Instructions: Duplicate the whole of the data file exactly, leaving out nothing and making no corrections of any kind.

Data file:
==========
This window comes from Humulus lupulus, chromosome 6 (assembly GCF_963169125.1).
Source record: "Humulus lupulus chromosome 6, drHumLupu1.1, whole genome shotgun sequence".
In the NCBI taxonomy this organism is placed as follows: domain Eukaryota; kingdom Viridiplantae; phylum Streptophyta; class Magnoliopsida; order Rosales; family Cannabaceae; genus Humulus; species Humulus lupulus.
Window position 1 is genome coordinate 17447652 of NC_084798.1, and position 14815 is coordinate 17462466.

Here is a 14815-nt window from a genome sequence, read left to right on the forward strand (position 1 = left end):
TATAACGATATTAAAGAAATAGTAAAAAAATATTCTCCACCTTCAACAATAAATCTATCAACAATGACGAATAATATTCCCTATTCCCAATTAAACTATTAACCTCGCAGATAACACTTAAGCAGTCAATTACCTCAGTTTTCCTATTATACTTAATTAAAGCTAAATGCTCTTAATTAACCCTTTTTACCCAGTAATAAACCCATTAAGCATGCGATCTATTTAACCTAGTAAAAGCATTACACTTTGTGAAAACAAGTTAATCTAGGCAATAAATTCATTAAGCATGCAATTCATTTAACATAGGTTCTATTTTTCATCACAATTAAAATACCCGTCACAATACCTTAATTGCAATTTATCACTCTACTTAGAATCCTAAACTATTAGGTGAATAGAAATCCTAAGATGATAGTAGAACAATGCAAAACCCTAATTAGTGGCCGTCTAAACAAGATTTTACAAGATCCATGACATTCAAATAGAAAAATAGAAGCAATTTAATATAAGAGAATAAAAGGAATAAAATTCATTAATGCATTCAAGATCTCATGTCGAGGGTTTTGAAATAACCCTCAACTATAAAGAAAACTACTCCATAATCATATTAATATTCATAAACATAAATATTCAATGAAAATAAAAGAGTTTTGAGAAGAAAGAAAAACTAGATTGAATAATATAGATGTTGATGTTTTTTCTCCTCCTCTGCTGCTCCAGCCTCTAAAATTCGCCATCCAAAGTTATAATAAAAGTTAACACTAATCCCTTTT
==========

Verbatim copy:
This window comes from Humulus lupulus, chromosome 6 (assembly GCF_963169125.1).
Source record: "Humulus lupulus chromosome 6, drHumLupu1.1, whole genome shotgun sequence".
In the NCBI taxonomy this organism is placed as follows: domain Eukaryota; kingdom Viridiplantae; phylum Streptophyta; class Magnoliopsida; order Rosales; family Cannabaceae; genus Humulus; species Humulus lupulus.
Window position 1 is genome coordinate 17447652 of NC_084798.1, and position 14815 is coordinate 17462466.

Here is a 14815-nt window from a genome sequence, read left to right on the forward strand (position 1 = left end):
TATAACGATATTAAAGAAATAGTAAAAAAATATTCTCCACCTTCAACAATAAATCTATCAACAATGACGAATAATATTCCCTATTCCCAATTAAACTATTAACCTCGCAGATAACACTTAAGCAGTCAATTACCTCAGTTTTCCTATTATACTTAATTAAAGCTAAATGCTCTTAATTAACCCTTTTTACCCAGTAATAAACCCATTAAGCATGCGATCTATTTAACCTAGTAAAAGCATTACACTTTGTGAAAACAAGTTAATCTAGGCAATAAATTCATTAAGCATGCAATTCATTTAACATAGGTTCTATTTTTCATCACAATTAAAATACCCGTCACAATACCTTAATTGCAATTTATCACTCTACTTAGAATCCTAAACTATTAGGTGAATAGAAATCCTAAGATGATAGTAGAACAATGCAAAACCCTAATTAGTGGCCGTCTAAACAAGATTTTACAAGATCCATGACATTCAAATAGAAAAATAGAAGCAATTTAATATAAGAGAATAAAAGGAATAAAATTCATTAATGCATTCAAGATCTCATGTCGAGGGTTTTGAAATAACCCTCAACTATAAAGAAAACTACTCCATAATCATATTAATATTCATAAACATAAATATTCAATGAAAATAAAAGAGTTTTGAGAAGAAAGAAAAACTAGATTGAATAATATAGATGTTGATGTTTTTTCTCCTCCTCTGCTGCTCCAGCCTCTAAAATTCGCCATCCAAAGTTATAATAAAAGTTAACACTAATCCCTTTT